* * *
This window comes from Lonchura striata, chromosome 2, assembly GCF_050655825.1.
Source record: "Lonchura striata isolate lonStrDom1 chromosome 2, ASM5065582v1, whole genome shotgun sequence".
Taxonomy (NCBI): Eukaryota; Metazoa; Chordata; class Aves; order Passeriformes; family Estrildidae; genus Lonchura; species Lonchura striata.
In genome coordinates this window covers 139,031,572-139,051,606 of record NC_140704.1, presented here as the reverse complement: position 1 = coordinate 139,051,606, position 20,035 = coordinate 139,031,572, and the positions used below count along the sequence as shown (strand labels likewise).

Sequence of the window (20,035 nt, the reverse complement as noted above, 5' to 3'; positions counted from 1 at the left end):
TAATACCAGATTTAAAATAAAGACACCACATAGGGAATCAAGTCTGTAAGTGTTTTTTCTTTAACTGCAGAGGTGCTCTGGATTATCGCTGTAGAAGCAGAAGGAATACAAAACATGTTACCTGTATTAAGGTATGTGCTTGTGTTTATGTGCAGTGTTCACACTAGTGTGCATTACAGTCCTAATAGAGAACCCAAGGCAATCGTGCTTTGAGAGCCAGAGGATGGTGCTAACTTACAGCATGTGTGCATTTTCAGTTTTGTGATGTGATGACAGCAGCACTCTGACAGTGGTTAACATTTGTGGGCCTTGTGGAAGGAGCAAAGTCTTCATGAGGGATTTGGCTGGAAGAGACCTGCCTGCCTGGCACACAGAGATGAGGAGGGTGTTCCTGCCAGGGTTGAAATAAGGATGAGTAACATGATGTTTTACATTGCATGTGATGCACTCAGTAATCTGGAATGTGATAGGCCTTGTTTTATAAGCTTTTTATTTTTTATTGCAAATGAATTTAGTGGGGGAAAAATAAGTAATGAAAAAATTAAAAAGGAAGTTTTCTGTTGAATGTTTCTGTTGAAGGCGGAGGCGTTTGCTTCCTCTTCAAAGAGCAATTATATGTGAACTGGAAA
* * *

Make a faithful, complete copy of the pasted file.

This window comes from Lonchura striata, chromosome 2, assembly GCF_050655825.1.
Source record: "Lonchura striata isolate lonStrDom1 chromosome 2, ASM5065582v1, whole genome shotgun sequence".
Taxonomy (NCBI): Eukaryota; Metazoa; Chordata; class Aves; order Passeriformes; family Estrildidae; genus Lonchura; species Lonchura striata.
In genome coordinates this window covers 139,031,572-139,051,606 of record NC_140704.1, presented here as the reverse complement: position 1 = coordinate 139,051,606, position 20,035 = coordinate 139,031,572, and the positions used below count along the sequence as shown (strand labels likewise).

Sequence of the window (20,035 nt, the reverse complement as noted above, 5' to 3'; positions counted from 1 at the left end):
TAATACCAGATTTAAAATAAAGACACCACATAGGGAATCAAGTCTGTAAGTGTTTTTTCTTTAACTGCAGAGGTGCTCTGGATTATCGCTGTAGAAGCAGAAGGAATACAAAACATGTTACCTGTATTAAGGTATGTGCTTGTGTTTATGTGCAGTGTTCACACTAGTGTGCATTACAGTCCTAATAGAGAACCCAAGGCAATCGTGCTTTGAGAGCCAGAGGATGGTGCTAACTTACAGCATGTGTGCATTTTCAGTTTTGTGATGTGATGACAGCAGCACTCTGACAGTGGTTAACATTTGTGGGCCTTGTGGAAGGAGCAAAGTCTTCATGAGGGATTTGGCTGGAAGAGACCTGCCTGCCTGGCACACAGAGATGAGGAGGGTGTTCCTGCCAGGGTTGAAATAAGGATGAGTAACATGATGTTTTACATTGCATGTGATGCACTCAGTAATCTGGAATGTGATAGGCCTTGTTTTATAAGCTTTTTATTTTTTATTGCAAATGAATTTAGTGGGGGAAAAATAAGTAATGAAAAAATTAAAAAGGAAGTTTTCTGTTGAATGTTTCTGTTGAAGGCGGAGGCGTTTGCTTCCTCTTCAAAGAGCAATTATATGTGAACTGGAAA